Skin Cancer is very common. One misconception is that darker skinned people do not need to use sun protection due to the increased amount of melanin in their skin. This cancer has been diagnosed in people of African, Asian, Latino and Native American descent.
According to www.skincancer.net, when cancer develops in skin of color, the cancer is more often advanced by the time it is diagnosed. Researchers are not sure why. It could be that the cancer is not recognized until the later stages in skin of color. Another possibility cited is that the cancer may be more aggressive in darker skin.
People with skin of color should learn:
- How to recognize possible signs of Skin Cancer
- How to perform a Skin Self Exam
- The importance of having a Skin Cancer Screening
Knowing the signs can be life saving, Skin cancer develops diffrently in skin of color than paler skin. Acral Lentiginous Melanoma (ALM) is an aggressive melanoma, which makes up many of the melanomas found in skin of color. ALM is unique in that it does not look like a typical skin cancer. It may look like a bruise on the skin or pigmented streak under a nail.
ALM also does not appear in the usual places. ALM only develops beneath nails, on the soles of the feet and palms of the hands, and on mucous membranes-inside the mouth and nose, anus, urinary tract, and female genitals.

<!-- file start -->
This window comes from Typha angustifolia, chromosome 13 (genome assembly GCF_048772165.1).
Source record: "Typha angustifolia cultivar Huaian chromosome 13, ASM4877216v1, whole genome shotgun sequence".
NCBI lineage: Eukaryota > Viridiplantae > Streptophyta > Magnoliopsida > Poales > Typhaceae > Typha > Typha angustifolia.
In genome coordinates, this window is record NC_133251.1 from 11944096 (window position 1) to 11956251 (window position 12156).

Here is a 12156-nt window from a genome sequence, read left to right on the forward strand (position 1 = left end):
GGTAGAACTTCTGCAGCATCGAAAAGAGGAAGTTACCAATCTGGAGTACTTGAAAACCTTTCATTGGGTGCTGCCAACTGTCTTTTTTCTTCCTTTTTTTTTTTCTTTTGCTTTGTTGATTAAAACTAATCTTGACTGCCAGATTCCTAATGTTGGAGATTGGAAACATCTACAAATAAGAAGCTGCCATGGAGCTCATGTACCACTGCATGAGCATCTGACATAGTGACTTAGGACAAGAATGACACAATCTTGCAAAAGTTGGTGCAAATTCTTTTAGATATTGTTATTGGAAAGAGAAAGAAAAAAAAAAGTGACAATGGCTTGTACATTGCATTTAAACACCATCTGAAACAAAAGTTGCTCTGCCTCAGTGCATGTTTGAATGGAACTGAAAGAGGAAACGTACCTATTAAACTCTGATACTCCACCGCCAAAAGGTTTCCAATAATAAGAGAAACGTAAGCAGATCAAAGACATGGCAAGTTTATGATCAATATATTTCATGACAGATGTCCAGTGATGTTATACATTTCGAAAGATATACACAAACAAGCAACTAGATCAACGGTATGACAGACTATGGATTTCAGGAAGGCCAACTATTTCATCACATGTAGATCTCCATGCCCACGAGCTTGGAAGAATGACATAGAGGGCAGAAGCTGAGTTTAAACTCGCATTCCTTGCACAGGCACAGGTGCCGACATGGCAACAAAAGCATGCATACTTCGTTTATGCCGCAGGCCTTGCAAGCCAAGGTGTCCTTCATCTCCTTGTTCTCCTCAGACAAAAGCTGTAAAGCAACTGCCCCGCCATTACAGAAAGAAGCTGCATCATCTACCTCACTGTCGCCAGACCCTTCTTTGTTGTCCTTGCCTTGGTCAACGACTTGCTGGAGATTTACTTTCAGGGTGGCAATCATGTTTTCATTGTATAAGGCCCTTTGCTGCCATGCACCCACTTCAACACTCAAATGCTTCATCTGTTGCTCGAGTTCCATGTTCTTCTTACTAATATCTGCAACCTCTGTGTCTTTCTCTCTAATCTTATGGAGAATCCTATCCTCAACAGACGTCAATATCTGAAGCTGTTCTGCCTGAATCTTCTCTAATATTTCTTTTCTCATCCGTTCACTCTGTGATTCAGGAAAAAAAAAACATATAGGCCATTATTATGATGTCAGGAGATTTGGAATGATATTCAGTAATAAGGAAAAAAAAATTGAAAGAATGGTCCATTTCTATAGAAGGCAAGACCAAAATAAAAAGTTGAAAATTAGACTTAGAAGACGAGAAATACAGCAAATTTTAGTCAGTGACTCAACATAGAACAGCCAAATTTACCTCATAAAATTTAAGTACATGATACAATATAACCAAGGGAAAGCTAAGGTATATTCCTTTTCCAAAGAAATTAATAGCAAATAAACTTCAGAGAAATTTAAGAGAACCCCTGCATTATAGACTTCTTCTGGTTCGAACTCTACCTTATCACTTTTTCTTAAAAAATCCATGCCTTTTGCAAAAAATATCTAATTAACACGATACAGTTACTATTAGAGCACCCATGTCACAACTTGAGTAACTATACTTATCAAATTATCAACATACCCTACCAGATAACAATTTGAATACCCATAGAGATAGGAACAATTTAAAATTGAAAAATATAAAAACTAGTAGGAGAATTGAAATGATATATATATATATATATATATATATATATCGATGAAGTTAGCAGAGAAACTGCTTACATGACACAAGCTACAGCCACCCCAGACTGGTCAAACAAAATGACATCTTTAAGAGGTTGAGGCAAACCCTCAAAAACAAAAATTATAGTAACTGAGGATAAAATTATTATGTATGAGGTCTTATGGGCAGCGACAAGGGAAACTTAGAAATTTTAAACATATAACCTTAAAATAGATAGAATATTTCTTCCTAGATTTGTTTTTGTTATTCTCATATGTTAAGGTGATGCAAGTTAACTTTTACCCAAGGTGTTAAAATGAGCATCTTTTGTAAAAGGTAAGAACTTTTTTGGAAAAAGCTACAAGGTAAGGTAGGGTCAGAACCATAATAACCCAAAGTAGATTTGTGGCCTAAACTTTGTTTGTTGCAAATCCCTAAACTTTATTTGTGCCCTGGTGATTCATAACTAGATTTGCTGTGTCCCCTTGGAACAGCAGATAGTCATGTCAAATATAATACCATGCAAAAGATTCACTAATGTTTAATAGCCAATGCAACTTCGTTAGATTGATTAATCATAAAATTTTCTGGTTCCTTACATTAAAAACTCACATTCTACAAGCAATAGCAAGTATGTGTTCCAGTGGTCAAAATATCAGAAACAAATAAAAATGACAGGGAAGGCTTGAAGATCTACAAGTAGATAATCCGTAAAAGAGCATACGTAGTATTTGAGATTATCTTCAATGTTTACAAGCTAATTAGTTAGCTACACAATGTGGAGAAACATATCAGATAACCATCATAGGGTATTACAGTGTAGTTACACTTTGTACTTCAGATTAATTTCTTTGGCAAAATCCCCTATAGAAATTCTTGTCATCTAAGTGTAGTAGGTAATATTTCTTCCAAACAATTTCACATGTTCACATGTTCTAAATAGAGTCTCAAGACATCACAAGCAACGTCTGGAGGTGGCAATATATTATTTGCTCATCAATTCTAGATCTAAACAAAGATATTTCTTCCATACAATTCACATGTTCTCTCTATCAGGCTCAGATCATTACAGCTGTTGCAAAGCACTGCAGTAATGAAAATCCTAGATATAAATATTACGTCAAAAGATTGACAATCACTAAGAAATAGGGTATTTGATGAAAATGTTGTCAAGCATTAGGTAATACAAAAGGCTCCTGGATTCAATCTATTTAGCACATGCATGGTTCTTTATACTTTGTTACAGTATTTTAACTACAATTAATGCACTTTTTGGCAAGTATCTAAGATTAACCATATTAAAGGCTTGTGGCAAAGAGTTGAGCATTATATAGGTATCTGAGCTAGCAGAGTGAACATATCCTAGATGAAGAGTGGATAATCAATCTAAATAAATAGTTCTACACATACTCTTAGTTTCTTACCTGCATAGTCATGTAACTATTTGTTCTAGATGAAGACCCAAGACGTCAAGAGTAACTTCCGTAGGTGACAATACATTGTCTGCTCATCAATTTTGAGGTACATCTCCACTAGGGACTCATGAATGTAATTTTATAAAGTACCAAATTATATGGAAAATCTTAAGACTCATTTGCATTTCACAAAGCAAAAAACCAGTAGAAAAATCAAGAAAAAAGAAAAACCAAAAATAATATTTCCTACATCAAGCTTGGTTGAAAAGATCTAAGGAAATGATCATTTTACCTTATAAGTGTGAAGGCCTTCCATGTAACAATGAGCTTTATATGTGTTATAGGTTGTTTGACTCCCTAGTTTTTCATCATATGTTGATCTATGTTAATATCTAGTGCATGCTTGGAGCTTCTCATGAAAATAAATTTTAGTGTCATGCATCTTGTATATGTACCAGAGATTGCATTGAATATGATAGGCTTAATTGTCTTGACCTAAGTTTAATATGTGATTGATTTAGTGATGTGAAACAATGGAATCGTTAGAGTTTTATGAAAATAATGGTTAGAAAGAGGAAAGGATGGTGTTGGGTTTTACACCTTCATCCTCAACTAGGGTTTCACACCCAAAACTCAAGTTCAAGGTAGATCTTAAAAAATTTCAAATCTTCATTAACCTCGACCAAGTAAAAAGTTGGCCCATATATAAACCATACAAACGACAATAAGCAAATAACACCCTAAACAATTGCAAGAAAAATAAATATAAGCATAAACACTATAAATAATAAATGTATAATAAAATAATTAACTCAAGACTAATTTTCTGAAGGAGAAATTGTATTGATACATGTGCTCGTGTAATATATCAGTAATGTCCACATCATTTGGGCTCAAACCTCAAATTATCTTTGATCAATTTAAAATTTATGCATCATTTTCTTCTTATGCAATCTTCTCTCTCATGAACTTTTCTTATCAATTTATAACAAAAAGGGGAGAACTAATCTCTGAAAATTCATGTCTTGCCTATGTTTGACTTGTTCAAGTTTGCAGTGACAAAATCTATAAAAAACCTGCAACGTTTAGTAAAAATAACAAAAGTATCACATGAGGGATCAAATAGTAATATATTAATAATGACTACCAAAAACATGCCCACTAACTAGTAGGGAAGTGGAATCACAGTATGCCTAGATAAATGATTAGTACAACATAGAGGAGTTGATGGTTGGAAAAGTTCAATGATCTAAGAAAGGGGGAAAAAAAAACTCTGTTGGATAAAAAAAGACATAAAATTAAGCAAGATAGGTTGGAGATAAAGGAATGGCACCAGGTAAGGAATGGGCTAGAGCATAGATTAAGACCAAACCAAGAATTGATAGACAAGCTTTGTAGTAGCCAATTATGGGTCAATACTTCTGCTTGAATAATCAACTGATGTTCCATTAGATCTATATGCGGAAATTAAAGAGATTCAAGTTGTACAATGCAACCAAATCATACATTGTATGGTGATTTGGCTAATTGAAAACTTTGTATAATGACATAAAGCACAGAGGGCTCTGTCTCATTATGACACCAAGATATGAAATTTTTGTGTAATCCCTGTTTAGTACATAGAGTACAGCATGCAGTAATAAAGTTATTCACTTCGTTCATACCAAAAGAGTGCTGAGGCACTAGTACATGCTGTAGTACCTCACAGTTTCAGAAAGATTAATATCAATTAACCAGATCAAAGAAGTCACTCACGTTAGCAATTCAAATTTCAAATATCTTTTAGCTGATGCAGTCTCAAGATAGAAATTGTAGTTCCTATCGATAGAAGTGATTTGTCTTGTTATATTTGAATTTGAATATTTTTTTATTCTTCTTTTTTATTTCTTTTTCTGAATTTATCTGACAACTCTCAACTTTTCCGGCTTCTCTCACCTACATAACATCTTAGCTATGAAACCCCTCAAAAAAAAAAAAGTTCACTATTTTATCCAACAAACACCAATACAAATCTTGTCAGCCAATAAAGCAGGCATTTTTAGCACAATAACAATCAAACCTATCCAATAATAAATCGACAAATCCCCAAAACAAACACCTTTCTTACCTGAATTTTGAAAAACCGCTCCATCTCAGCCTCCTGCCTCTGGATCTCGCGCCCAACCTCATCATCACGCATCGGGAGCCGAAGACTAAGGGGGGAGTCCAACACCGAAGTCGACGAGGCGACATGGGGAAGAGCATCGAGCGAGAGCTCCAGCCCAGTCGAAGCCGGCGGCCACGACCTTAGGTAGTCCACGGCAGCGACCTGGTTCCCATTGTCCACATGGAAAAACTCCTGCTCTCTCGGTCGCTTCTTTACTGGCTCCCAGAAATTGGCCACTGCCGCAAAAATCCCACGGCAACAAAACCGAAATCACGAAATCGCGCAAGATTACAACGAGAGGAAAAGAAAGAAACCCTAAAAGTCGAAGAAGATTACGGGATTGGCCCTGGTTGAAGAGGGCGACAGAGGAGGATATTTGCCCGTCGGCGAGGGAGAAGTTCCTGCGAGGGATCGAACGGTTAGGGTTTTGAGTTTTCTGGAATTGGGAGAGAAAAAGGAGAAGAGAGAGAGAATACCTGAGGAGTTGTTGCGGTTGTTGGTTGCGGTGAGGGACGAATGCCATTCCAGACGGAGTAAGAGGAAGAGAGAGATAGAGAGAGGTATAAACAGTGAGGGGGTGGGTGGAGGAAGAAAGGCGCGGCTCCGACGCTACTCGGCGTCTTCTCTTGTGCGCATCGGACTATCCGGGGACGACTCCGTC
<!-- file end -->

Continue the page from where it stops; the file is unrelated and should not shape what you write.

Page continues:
Warning Signs of ALM and other skin cancers include:
- Bruise or sore that does heal.
- Stripe beneath a nail.
- Mole that is changing.
- Scar (new or changing).
- Flat patch of discolored skin.
- Scaley patch with thickened skin and a well-defined border.
- White patch on tongue or inside mouth.
- Blotchy skin, especially on the legs.
According to the American Academy of Dermatology, everyone should have screening for skin cancer, there are free screenings taking place all across the country, especially during the month of May, which is Skin Cancer Awareness and Detection Month. http://skincarephysicians.com/skincancernet/skin_of_color.html
Remember, the first line of defense is good quality sun protection and sensible sun safety habits. Next week we will examine the many choices of sun protection, from clothing to retail products.
Please call Lori, RN to help you with any questions you have.